Mother’s Day is right around the corner, and the perfect gift for the mum in your life is, quite obviously we think, a book (or two). We’ve handpicked some books to suit all kinds of readers, or you can explore more here. Time is running out, find a book shop near you!
Hare’s Fur by Trevor Shearston is a jewel of a novel about grief, art, and beginning again. Russell Bass is a potter living alone in the Blue Mountains. One autumn morning, he finds a chocolate wrapper on the path. His curiosity leads him to a cave where three siblings — two young children and a teenage girl — are camped out, hiding from social services and the police. Little by little, this unlikely group of outsiders begin to form a fragile bond.
Andrea Goldsmith’s latest novel, Invented Lives, follows Russian illustrator Galina Kogan as she emigrates to Australia in the mid-1980s. Once settled in Melbourne, Galina is befriended by Sylvie and Leonard Morrow, and their adult son, Andrew. The Morrow marriage of thirty years balances on secrets. Leonard is a man with conflicted desires and passions, while Sylvie chafes against the confines of domestic life. Their son, Andrew, a successful mosaicist, is a deeply shy man. He is content with his life and work — until he finds himself increasingly drawn to Galina. Invented Lives is a story of exile: exile from country, exile at home, and exile from one’s true self.
Lux by Elizabeth Cook is a gripping story of love, fidelity, faith, power, and its abuses in the courts of King Henry VIII and the biblical King David. A historical fiction epic to really get caught up in. David wants Bathsheba. Henry too must have what he wants. He wants Ann, a divorce, a son. He looks up at his tapestry of David and sees a mighty predecessor who defended his faith and took what he liked. But he leaves it to others to count the costs.
Women’s Work by Megan K. Stack is an unflinching look at motherhood and outsourced domestic labour — the global and personal implications of wages paid, services received, and emotional boundaries drawn in the home.
‘It’s easy and convenient to dismiss this subject, but there’s no dismissing this riveting book. The people Stack writes about are unforgettable; the places she evokes are tangible. Her insights are shocking, often disarming, and, frequently, both.’ — Readings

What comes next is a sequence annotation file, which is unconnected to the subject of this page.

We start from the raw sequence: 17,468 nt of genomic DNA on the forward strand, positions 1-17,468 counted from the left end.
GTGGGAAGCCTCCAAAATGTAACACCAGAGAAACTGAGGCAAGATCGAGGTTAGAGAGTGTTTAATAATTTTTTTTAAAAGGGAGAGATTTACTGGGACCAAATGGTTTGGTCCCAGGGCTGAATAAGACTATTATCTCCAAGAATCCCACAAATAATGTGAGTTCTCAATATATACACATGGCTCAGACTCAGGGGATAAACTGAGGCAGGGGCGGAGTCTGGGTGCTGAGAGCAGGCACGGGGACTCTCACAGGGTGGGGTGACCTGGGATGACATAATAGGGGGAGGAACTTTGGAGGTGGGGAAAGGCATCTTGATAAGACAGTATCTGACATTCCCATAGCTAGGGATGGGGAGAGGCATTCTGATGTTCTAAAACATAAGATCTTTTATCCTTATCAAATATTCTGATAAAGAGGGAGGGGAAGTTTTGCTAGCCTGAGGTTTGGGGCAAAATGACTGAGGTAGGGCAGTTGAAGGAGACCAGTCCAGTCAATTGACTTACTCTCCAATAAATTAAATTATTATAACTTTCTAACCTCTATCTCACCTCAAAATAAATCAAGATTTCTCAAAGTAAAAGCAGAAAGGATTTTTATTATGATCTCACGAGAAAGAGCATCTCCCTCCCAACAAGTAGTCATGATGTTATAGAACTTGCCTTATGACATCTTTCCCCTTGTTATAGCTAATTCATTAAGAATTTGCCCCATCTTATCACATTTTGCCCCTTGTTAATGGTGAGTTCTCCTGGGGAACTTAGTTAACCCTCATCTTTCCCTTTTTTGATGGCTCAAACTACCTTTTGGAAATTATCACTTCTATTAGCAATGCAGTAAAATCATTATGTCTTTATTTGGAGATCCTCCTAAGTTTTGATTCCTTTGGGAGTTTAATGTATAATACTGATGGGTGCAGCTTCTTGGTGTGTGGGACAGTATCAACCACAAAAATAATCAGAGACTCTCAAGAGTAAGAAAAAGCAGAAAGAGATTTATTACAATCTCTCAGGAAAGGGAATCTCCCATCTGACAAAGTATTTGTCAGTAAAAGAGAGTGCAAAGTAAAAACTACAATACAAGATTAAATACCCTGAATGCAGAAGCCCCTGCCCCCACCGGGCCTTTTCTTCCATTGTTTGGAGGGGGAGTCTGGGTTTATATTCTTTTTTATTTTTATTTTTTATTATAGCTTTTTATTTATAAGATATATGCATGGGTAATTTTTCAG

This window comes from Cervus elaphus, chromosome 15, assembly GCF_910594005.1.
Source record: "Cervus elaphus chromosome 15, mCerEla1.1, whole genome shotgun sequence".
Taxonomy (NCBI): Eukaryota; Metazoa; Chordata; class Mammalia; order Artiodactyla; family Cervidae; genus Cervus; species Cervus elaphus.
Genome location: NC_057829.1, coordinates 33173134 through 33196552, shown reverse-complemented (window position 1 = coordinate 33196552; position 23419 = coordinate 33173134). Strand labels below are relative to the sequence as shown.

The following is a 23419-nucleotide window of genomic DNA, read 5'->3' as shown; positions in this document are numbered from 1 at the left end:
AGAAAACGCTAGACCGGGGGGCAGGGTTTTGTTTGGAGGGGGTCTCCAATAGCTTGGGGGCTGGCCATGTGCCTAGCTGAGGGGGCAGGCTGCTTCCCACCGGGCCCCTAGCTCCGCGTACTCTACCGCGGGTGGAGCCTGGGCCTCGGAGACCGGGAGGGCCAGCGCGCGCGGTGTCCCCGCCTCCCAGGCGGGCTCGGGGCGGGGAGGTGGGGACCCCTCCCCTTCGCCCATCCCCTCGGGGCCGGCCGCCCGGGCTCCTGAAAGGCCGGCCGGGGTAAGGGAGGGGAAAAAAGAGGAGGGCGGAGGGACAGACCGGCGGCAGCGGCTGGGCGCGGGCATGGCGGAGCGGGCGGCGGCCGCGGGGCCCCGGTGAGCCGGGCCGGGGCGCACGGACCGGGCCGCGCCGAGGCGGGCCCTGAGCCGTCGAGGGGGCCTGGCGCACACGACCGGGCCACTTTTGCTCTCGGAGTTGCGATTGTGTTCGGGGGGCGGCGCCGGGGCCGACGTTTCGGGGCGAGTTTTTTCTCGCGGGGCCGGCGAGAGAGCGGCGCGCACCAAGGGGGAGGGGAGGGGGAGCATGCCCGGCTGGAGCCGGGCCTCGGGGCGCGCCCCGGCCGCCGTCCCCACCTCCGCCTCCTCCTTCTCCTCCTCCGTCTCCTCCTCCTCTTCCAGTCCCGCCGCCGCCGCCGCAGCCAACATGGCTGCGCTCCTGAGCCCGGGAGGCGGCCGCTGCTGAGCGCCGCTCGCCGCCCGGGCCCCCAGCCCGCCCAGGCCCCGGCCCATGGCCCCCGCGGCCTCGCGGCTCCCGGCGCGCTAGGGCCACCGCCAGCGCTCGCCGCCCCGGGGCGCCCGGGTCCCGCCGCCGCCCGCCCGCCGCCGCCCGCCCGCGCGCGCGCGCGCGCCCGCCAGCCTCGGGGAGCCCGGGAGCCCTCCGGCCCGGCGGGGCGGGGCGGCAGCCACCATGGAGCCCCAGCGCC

Casey Legler is an artist, restaurateur, former Olympic swimmer, and the first woman signed to Ford Models to exclusively model men’s clothes. Godspeed is their memoir. In searing, evocative, visceral prose, Casey gives language to loneliness in this startling story of survival, defiance, and of the embers that still burn when everything else in us goes dark.
Biography and History
An Unconventional Wife by Mary Hoban is a page-turning biography of an Australian woman who refused to bend to the expectations of her husband and her time. Told with the pace, depth, and psychological richness of a great novel, An Unconventional Wife is a riveting biography that shines a shaft of light on a hidden but captivating life.
In 1941, a thirty-one-year-old Frenchwoman, a young mother born to privilege and known for her beauty and glamour, became the leader of Alliance, a vast Resistance organisation — the only woman to hold such a role. Brave, independent, and a lifelong rebel against her country’s conservative, patriarchal society, Marie-Madeleine Fourcade was temperamentally made for the job. Lynne Olson’s Madame Fourcade’s Secret War is the little-known true story of the woman who headed the largest spy network in Vichy France during World War II.
Therapy and Wellness
Maybe You Should Talk to Someone by Lori Gottlieb is about the practice of psychotherapy, and it’s a memoir, and its heartbreaking, and it is hilarious. Maybe You Should Talk To Someone is the story of an incredible relationship — between Lori, a therapist at a critical life juncture, and her own therapist, Wendell, a veteran therapist with an unconventional style. Through their sessions, Wendell teaches Lori how to become a better person and a better therapist, as she goes about the business of helping her own patients — the couple who are struggling after having a baby, the narcissist TV producer, the older woman who feels she has nothing to live for, the self-destructive alcoholic young woman, the terminally ill 35-year-old newlywed.
Energy Medicine by Jill Blakeway is the first comprehensive look at the ground-breaking field of energy medicine and how it can be used to diagnose and treat illness, from one of the world’s foremost practitioners of Traditional Chinese Medicine.